Techmed parody: Using gadgets to lower fevers.
"Ferringer connected the water-cooling system and a couple of heatsinks to his daughter and reduced her fever. 'I figured the system cools down my processor which runs a lot hotter than my daughter. Why couldn't it cool her down? She did scream a bit when her hair got tangled in the fan, but we took care of that.'
A new law in Canada allows children to sue their mothers for damage suffered in the womb:
Alberta has become the first province in Canada to enact legislation allowing children to sue their mothers for injuries suffered in the womb. But the law applies only to damage suffered in car accidents.
Interesting, pay-for-performance ended up putting the NHS further in debt:
Both the consultants' and GPs' contracts cost the department more than it expected. GPs achieved more "quality points" "” a device to boost earnings of those who deliver better services, consisting largely of nagging patients to have tests. That added Â£400 million, while consultants cost Â£90 million more than expected.
(via a reader tip)
Effects of the $36 million malpractice award: Doctors, patients lose; lawyers win. "And doctors want to point out that everyone will be impacted by this $36 million jury award.
Fleishman says, 'It comes from society, we all pay it one way or another. Health care premiums are skyrocketing on an annual basis.'
That doctor involved in the lawsuit, Dr. Peter Doelger, has been named a top doctor by ...
"I think that's just a lot." "Police say Jack Martin went to at least 10 different doctors to fill 20 different prescriptions. In the past three years he got his hands on nearly four-thousand pills."
A doctor in India is fired for fainting on duty. "Kalania and his two colleagues, also doctors from J J Hospital, were in an ambulance following the presidential convoy.
They were not given any food or water and could not leave the ambulance due to security reasons. After eight hours, Kalania fainted as his blood sugar levels dropped to below normal levels."
A blood donor with HIV infected at least 23 people in China.
The world's first face transplant recipient suffered her injuries after trying to commit suicide. "Isabelle Dinoir, 38, was disfigured when her dog tried to wake her after she took an overdose of sleeping pills, said her 17-year-old daughter.
She added: 'We don't know whether it bit or clawed her, but it managed to pull her awake. In a way, it was lucky for her that the dog was ...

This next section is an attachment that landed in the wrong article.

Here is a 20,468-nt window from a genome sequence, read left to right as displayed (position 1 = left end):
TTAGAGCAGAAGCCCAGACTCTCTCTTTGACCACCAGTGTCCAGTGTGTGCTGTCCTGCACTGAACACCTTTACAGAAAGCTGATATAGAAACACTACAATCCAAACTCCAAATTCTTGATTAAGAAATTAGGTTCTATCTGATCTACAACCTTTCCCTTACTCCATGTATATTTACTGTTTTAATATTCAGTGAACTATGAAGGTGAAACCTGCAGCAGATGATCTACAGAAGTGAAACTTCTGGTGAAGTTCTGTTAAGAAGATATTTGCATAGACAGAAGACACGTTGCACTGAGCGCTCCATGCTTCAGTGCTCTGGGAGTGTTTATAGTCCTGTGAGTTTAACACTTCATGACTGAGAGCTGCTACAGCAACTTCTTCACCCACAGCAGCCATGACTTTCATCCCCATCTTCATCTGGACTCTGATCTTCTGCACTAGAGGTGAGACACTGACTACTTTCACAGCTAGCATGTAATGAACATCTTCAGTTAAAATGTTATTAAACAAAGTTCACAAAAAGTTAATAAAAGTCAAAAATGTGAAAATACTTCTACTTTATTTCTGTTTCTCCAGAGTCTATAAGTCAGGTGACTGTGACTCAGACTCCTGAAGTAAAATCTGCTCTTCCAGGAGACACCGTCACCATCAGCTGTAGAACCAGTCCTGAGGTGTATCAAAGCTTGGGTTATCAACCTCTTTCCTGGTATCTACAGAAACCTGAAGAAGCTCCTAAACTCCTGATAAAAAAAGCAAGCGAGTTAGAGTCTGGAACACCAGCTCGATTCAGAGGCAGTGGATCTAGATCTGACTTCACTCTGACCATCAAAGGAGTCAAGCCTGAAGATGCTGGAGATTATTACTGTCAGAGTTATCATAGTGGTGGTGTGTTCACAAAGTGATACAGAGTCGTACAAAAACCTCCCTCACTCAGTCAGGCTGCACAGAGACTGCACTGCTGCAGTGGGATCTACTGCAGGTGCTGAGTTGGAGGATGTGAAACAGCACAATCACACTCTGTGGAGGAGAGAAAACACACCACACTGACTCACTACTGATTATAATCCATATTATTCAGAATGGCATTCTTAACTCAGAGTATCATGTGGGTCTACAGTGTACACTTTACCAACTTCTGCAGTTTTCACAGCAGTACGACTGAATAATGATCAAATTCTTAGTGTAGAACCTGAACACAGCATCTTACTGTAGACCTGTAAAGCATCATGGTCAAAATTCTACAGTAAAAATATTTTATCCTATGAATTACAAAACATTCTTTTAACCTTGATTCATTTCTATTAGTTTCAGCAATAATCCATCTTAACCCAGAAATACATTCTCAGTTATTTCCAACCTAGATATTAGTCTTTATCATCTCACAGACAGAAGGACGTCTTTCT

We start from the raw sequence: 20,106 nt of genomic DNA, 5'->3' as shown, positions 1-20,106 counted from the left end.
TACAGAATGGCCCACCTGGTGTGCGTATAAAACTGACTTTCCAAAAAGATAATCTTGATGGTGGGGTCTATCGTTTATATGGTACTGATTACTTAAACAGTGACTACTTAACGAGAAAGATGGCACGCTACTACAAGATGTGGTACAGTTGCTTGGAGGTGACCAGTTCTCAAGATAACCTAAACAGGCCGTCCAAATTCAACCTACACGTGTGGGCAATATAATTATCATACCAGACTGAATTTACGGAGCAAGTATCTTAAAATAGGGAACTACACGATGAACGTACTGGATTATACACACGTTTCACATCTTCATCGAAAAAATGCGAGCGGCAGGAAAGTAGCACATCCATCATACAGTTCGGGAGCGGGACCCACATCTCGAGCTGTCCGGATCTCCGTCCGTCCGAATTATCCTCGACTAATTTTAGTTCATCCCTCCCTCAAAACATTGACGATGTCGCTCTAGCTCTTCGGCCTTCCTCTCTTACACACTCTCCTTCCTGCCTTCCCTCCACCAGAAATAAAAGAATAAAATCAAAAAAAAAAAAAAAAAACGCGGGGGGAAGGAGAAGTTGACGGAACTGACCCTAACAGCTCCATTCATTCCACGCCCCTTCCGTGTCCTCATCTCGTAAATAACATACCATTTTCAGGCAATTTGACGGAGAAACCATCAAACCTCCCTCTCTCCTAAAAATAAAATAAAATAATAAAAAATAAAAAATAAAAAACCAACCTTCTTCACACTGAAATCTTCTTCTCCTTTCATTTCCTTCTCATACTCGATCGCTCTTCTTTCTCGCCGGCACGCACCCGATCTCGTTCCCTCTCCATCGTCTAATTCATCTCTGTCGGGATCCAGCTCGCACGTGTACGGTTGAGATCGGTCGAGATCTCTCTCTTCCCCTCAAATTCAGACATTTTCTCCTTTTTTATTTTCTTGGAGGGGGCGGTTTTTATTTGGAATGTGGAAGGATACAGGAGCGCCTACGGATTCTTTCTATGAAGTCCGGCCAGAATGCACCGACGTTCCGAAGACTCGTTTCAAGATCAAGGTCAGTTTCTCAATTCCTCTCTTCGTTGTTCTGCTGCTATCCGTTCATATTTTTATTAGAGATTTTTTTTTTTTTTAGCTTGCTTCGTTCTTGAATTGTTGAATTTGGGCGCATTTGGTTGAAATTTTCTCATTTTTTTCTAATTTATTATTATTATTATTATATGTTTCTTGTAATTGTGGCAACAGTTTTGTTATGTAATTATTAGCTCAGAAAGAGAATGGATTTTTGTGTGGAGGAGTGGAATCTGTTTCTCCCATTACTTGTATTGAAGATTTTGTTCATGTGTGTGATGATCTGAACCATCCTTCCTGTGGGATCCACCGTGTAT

Scarlet letters: Doctors involved in a misdiagnosis are publicly named. It seems that up to six physicians evaluated a 29-year old with back pain. Turns out she had Ewing's sarcoma (200 new cases in the US per year).
I think after reading this, a whole lot more back MRIs will be ordered now.
A retired physician longs for the old days of medicine. " The insurance companies and managed health care destroyed doctor-patients relationships. Home visits became economically impossible, while paperwork necessitated the need to hire office personnel.
Managed health care forced life-long patients to go elsewhere. People were forced to spend hours and even days to schedule blood tests and other medical needs."
Chris Rangel gives some sound diet advice.
Hired gun: Ted Frank takes a look at the recent "expert" testimony at the current Vioxx trial. "But what Lucchesi actually opined was that Irvin took Vioxx for 23 days, and that Vioxx was "highly likely" to be responsible for Irvin's death. And it's this opinion that I object to.
What is highly likely? Two-thirds? Four-fifths? Ninety percent? These numbers would translate into relative risks of 3.0, 5.0, and ...
Not immune: Veterinarians are being sued for malpractice. "'When it came down to it, the doctor made a death decision for this dog rather than provide 24-hour emergency care,' said Breyer, whose Chicago practice is the first in Illinois to focus on animal law."
A physician is accused of advising football players on how to beat drug tests.
Meet "Miss Positive 2005", winner of a beauty pageant for HIV+ women.
File under "they needed a study for this?" - Marijuana raises the risk of car crashes: "In a population-based, case-controlled study of more than 9,000 drivers with known drug and alcohol blood concentrations, he and colleagues found a positive test for cannabis to be associated with a three times greater risk of being responsible for a fatal road crash (odds ratio 3.32, 95% confidence interval 2.63 to 4.18)."
The ethical concerns of the partial face transplant in France. "A French national ethics committee, which has approved partial face transplants but not full ones, has said that 'the very notion of informed consent is an illusion' in such surgery.
'The surgeon cannot make any promises regarding the results of his restorative efforts, which are always dubious,' the committee's report said, adding that 'authentic consent, therefore, will never ...